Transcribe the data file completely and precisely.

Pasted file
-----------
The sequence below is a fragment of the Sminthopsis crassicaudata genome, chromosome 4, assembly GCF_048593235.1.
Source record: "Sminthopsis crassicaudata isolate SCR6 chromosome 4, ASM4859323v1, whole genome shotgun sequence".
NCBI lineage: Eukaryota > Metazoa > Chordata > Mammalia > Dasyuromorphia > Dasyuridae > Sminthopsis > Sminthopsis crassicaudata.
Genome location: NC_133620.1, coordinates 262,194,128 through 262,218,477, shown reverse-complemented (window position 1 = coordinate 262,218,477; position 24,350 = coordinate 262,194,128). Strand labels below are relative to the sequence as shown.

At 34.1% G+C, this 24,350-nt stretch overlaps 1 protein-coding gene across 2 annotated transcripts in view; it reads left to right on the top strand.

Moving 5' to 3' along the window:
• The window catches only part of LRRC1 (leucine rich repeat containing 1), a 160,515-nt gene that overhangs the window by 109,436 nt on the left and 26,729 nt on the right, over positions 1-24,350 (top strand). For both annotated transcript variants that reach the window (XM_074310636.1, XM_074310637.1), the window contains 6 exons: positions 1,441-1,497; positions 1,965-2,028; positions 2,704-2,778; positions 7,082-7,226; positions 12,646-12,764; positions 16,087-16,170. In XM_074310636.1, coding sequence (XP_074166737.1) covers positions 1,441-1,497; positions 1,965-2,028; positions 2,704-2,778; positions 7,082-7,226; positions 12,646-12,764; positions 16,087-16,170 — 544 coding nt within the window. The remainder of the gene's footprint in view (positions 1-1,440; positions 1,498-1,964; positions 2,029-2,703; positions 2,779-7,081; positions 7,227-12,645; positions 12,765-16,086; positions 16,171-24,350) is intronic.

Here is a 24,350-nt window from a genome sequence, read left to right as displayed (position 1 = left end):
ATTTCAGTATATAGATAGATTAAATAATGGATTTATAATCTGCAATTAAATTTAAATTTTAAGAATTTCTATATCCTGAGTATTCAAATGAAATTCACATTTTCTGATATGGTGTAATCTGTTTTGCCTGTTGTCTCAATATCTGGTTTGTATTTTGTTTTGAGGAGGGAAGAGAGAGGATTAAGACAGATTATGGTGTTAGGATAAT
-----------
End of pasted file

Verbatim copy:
The sequence below is a fragment of the Sminthopsis crassicaudata genome, chromosome 4, assembly GCF_048593235.1.
Source record: "Sminthopsis crassicaudata isolate SCR6 chromosome 4, ASM4859323v1, whole genome shotgun sequence".
NCBI lineage: Eukaryota > Metazoa > Chordata > Mammalia > Dasyuromorphia > Dasyuridae > Sminthopsis > Sminthopsis crassicaudata.
Genome location: NC_133620.1, coordinates 262,194,128 through 262,218,477, shown reverse-complemented (window position 1 = coordinate 262,218,477; position 24,350 = coordinate 262,194,128). Strand labels below are relative to the sequence as shown.

At 34.1% G+C, this 24,350-nt stretch overlaps 1 protein-coding gene across 2 annotated transcripts in view; it reads left to right on the top strand.

Moving 5' to 3' along the window:
• The window catches only part of LRRC1 (leucine rich repeat containing 1), a 160,515-nt gene that overhangs the window by 109,436 nt on the left and 26,729 nt on the right, over positions 1-24,350 (top strand). For both annotated transcript variants that reach the window (XM_074310636.1, XM_074310637.1), the window contains 6 exons: positions 1,441-1,497; positions 1,965-2,028; positions 2,704-2,778; positions 7,082-7,226; positions 12,646-12,764; positions 16,087-16,170. In XM_074310636.1, coding sequence (XP_074166737.1) covers positions 1,441-1,497; positions 1,965-2,028; positions 2,704-2,778; positions 7,082-7,226; positions 12,646-12,764; positions 16,087-16,170 — 544 coding nt within the window. The remainder of the gene's footprint in view (positions 1-1,440; positions 1,498-1,964; positions 2,029-2,703; positions 2,779-7,081; positions 7,227-12,645; positions 12,765-16,086; positions 16,171-24,350) is intronic.

Here is a 24,350-nt window from a genome sequence, read left to right as displayed (position 1 = left end):
ATTTCAGTATATAGATAGATTAAATAATGGATTTATAATCTGCAATTAAATTTAAATTTTAAGAATTTCTATATCCTGAGTATTCAAATGAAATTCACATTTTCTGATATGGTGTAATCTGTTTTGCCTGTTGTCTCAATATCTGGTTTGTATTTTGTTTTGAGGAGGGAAGAGAGAGGATTAAGACAGATTATGGTGTTAGGATAAT